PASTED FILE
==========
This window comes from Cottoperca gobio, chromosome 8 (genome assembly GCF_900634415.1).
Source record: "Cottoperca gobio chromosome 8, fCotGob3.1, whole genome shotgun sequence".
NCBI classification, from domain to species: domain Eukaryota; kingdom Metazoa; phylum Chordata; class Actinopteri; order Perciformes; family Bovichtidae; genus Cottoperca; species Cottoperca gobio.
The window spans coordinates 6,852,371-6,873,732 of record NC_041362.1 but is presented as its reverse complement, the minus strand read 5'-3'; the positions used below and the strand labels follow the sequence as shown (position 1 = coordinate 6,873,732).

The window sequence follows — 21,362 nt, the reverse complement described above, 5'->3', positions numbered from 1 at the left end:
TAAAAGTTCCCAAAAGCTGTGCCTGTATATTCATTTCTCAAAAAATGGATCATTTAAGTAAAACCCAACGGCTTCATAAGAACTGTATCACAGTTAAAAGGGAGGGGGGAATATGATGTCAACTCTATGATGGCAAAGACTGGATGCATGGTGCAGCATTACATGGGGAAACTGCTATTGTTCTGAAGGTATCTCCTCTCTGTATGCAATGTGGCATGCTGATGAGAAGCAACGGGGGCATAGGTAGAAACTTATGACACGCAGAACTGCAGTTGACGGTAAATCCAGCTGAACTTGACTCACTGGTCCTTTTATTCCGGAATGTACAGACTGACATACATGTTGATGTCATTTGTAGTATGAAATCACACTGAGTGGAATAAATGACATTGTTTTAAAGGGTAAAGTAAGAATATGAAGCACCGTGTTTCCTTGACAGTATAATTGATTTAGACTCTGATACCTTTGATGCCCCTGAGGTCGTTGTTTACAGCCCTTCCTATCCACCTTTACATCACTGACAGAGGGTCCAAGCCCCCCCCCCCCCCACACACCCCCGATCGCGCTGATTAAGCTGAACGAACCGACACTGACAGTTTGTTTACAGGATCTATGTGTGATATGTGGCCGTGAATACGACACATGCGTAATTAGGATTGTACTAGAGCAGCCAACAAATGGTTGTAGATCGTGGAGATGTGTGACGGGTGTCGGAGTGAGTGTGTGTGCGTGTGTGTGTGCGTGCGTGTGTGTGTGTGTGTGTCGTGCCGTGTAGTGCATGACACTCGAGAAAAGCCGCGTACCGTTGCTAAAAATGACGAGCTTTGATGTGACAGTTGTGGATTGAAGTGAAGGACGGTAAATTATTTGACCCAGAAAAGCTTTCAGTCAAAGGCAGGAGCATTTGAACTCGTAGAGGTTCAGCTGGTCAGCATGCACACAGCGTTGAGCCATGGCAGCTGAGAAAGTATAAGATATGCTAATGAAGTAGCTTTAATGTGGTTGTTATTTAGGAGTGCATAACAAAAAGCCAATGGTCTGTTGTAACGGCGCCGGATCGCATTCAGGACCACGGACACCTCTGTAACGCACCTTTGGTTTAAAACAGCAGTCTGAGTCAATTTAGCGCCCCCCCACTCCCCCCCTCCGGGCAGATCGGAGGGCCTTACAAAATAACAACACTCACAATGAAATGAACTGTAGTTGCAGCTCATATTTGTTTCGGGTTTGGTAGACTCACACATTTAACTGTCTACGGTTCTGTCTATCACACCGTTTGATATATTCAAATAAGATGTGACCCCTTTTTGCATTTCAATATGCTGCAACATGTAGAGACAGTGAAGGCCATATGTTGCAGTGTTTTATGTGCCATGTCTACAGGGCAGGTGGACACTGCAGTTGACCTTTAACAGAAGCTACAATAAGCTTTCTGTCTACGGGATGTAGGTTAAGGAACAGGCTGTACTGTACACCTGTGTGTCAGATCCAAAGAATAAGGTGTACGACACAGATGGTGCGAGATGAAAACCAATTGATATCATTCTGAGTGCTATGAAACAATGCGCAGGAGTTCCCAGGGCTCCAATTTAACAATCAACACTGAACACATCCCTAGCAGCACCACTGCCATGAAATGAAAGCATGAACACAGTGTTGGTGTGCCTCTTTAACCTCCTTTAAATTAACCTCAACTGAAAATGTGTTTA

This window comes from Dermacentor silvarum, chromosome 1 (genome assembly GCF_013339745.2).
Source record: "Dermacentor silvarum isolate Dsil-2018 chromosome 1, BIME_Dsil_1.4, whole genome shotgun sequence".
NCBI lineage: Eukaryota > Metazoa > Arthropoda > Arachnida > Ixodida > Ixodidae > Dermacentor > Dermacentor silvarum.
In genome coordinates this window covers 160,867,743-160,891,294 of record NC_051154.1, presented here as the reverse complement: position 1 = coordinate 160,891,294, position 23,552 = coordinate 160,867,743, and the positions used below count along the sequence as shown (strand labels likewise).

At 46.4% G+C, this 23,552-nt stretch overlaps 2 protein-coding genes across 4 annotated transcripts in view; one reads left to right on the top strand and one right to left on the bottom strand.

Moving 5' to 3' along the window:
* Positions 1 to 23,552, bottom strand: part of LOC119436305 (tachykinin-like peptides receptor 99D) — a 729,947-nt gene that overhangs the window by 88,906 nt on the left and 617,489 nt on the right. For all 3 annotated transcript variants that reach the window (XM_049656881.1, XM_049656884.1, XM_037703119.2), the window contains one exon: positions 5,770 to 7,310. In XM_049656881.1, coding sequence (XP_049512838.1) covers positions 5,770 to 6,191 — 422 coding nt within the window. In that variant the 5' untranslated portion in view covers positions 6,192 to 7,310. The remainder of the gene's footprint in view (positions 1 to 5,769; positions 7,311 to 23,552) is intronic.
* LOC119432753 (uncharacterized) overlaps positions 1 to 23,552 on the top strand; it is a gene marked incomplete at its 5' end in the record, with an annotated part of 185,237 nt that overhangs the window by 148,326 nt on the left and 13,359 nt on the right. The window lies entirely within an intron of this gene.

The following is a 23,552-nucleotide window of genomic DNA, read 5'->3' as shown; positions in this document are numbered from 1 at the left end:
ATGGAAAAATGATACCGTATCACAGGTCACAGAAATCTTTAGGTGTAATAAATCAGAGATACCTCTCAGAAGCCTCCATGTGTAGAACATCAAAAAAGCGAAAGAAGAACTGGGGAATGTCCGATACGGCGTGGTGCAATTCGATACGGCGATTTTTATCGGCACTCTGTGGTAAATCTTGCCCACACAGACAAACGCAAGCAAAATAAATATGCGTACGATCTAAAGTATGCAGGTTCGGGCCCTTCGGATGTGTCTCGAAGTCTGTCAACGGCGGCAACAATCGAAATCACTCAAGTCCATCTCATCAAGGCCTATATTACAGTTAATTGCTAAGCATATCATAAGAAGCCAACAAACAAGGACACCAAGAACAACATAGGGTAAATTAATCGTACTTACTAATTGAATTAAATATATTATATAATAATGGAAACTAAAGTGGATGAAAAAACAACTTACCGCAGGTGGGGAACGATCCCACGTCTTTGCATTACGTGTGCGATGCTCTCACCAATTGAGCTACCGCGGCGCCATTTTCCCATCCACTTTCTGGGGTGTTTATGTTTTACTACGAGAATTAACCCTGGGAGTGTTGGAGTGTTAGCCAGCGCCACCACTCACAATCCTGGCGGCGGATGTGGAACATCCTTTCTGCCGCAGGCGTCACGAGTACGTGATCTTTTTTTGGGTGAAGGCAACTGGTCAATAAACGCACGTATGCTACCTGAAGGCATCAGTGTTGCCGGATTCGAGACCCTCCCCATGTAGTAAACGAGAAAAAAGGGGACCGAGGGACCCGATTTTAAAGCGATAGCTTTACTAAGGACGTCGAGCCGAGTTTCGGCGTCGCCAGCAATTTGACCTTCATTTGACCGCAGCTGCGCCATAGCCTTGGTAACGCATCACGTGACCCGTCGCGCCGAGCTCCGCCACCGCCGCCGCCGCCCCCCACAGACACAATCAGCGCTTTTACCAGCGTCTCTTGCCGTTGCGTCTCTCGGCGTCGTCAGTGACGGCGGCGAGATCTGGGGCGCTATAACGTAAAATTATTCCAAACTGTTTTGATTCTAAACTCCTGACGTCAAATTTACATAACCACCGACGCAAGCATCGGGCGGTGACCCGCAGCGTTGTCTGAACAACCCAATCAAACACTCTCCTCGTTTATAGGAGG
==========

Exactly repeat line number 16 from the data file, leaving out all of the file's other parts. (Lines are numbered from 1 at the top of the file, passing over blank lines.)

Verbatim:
ATGGAAAAATGATACCGTATCACAGGTCACAGAAATCTTTAGGTGTAATAAATCAGAGATACCTCTCAGAAGCCTCCATGTGTAGAACATCAAAAAAGCGAAAGAAGAACTGGGGAATGTCCGATACGGCGTGGTGCAATTCGATACGGCGATTTTTATCGGCACTCTGTGGTAAATCTTGCCCACACAGACAAACGCAAGCAAAATAAATATGCGTACGATCTAAAGTATGCAGGTTCGGGCCCTTCGGATGTGTCTCGAAGTCTGTCAACGGCGGCAACAATCGAAATCACTCAAGTCCATCTCATCAAGGCCTATATTACAGTTAATTGCTAAGCATATCATAAGAAGCCAACAAACAAGGACACCAAGAACAACATAGGGTAAATTAATCGTACTTACTAATTGAATTAAATATATTATATAATAATGGAAACTAAAGTGGATGAAAAAACAACTTACCGCAGGTGGGGAACGATCCCACGTCTTTGCATTACGTGTGCGATGCTCTCACCAATTGAGCTACCGCGGCGCCATTTTCCCATCCACTTTCTGGGGTGTTTATGTTTTACTACGAGAATTAACCCTGGGAGTGTTGGAGTGTTAGCCAGCGCCACCACTCACAATCCTGGCGGCGGATGTGGAACATCCTTTCTGCCGCAGGCGTCACGAGTACGTGATCTTTTTTTGGGTGAAGGCAACTGGTCAATAAACGCACGTATGCTACCTGAAGGCATCAGTGTTGCCGGATTCGAGACCCTCCCCATGTAGTAAACGAGAAAAAAGGGGACCGAGGGACCCGATTTTAAAGCGATAGCTTTACTAAGGACGTCGAGCCGAGTTTCGGCGTCGCCAGCAATTTGACCTTCATTTGACCGCAGCTGCGCCATAGCCTTGGTAACGCATCACGTGACCCGTCGCGCCGAGCTCCGCCACCGCCGCCGCCGCCCCCCACAGACACAATCAGCGCTTTTACCAGCGTCTCTTGCCGTTGCGTCTCTCGGCGTCGTCAGTGACGGCGGCGAGATCTGGGGCGCTATAACGTAAAATTATTCCAAACTGTTTTGATTCTAAACTCCTGACGTCAAATTTACATAACCACCGACGCAAGCATCGGGCGGTGACCCGCAGCGTTGTCTGAACAACCCAATCAAACACTCTCCTCGTTTATAGGAGG